Thursday, December 28, 2017

MTAC Pedagogy Workshop in January, San Jose!

Just scheduled another exciting workshop presentation for MTAC Santa Clara Branch January Program Meeting in San Jose.

In addition to the Handout, you can find detail information such as pedagogy books, music apps reviews, and learning triangle on this website for today's presentation.

Essential Teaching Tips for Beginner-Elementary Students, and Beyond

Experienced awkward hand position, bent joint, very little practice or counting problems? This workshop provides solutions to these common issues by focusing on three aspects of teaching: (1) the fundamental techniques that enhance the future advanced playing, (2) the efficient practice strategies that ensure successful at-home practice, and (3) the hall-of-fame music apps that make reading/counting drills and ear training so much more fun!

Date: Wed, January 10th, 2018
Time: 10-11:30 am
Location: Licon Glen Church, 2700 Booksin Ave. San Jose, CA.

It's a blessing to have such a fantastic group of teachers attending today's session! I value your opinions, please feel free to leave feedback or comments.

Happy New Year!!

Monday, December 18, 2017

RCM pieces for quasi-rote teaching

Tip: Rote pieces are often identified as "pattern pieces." Therefore, any piece that contains recurring patterns can be easily adapted for rote teaching. They are a great way for beginner and elementary students to experience full sonority and be familiar with the keyboard range.

Here are two of my favorite pieces from the RCM Celebration Series Repertoire level 1 that I used for quasi-rote teaching: 

"Robots" by A. Gaudet 
This energetic piece covers the full range of the piano and yet, it introduces patterns of perfect 5th, 3 black keys, chromatic scale and the 16th notes rhythm.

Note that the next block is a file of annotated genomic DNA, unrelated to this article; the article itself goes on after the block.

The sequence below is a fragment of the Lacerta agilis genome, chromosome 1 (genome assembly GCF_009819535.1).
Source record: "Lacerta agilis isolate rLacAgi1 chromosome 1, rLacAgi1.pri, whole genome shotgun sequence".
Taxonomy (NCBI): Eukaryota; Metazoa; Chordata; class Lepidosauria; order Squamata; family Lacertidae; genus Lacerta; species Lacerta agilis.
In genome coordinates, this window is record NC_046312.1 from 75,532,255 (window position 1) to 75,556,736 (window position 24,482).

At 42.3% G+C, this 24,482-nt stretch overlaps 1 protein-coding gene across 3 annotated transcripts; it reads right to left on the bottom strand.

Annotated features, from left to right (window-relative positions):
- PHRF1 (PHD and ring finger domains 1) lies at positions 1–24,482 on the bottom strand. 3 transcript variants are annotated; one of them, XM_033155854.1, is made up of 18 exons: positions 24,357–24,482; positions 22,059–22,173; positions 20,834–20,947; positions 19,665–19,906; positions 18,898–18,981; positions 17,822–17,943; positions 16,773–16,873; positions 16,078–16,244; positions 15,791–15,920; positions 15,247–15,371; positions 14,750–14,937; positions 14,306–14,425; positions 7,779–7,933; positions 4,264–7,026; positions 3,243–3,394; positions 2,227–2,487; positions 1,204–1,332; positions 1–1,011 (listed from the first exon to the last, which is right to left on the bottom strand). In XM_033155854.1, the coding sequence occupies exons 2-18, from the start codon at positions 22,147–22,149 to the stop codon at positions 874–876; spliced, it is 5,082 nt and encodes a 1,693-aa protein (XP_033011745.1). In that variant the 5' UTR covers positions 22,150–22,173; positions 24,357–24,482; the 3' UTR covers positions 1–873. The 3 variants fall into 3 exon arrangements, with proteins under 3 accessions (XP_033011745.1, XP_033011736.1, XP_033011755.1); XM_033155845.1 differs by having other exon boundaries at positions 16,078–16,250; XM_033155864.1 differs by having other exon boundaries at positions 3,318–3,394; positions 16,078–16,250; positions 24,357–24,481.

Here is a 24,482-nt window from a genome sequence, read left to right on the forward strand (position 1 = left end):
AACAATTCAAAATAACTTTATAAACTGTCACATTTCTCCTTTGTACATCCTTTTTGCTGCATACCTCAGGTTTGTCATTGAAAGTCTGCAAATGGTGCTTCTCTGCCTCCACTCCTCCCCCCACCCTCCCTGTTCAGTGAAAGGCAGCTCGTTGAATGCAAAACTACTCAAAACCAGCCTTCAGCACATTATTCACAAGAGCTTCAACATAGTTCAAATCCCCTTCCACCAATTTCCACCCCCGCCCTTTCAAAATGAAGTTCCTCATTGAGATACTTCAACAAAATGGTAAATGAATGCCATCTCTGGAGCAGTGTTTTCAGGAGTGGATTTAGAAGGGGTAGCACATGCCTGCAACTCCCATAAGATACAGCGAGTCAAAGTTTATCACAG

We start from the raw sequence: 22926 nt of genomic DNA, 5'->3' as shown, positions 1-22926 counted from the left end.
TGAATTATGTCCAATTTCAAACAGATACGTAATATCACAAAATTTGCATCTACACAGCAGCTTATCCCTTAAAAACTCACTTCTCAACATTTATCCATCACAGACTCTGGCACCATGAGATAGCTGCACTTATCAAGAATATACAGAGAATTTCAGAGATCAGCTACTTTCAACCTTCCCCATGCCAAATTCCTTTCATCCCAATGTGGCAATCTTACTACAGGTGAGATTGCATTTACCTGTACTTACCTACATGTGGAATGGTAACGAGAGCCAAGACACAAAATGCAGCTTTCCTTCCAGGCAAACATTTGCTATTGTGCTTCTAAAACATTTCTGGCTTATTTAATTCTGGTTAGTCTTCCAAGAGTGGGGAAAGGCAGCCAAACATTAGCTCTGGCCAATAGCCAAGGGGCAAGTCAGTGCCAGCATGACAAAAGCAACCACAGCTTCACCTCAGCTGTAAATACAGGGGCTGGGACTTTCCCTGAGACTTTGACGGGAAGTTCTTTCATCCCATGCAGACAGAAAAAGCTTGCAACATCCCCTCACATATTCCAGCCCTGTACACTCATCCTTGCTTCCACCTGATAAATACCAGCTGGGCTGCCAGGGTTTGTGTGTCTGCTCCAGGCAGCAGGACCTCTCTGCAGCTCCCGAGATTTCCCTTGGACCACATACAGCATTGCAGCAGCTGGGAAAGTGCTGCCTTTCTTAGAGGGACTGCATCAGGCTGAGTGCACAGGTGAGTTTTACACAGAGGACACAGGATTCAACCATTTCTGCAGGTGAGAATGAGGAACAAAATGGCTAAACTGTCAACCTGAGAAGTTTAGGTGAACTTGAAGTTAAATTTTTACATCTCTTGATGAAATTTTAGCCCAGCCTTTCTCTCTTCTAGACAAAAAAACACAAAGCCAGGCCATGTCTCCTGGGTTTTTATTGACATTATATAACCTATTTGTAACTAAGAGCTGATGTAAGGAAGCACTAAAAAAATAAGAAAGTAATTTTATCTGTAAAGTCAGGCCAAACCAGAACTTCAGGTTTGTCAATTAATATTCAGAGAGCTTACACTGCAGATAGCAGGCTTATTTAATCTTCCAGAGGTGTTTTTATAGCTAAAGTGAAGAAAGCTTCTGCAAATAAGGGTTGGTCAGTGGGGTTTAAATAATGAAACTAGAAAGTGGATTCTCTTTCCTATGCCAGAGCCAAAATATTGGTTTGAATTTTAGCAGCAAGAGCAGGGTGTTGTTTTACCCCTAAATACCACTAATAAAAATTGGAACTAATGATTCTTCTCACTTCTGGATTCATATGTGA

I teach this by quasi-rote to guide students familiarize with the patterns which, at the first glance, seems very difficult to read because they constantly moving and switching clefs:
  • playing the P5th patterns and its moving range
  • work on the rhythm taping of changing between 8th and 16th
  • working on the positions/moves between 3 black keys pattern on the 16th notes and the chromatic scale contrary motion (2nd line)

"Toy Solider's March" by D. Rahbee 
This is an effective performance piece with "patterns" centers on two black keys and C Major triadic notes. This piece appears "strange and confusing" to the students because of the overlapping hand position and two treble clefs, but it is not hard to read once the patterns are analyzed. Here is my lovely students Jessica's performance, it is the 2nd piece she played.

Music examples: The Royal Conservatory. Celebration Series Piano Repertoire level 1. Toronto: the Frederick Harris Music Co., 2015.

Friday, December 8, 2017

Upcoming Piano Pedagogy Workshops in the Bay Area 2018!

I am thrilled to present these two topics for CSUEB and CAPMT-SCV in the Bay Area. Please join me and start the NEW YEAR 2018 with some inspiring teaching information!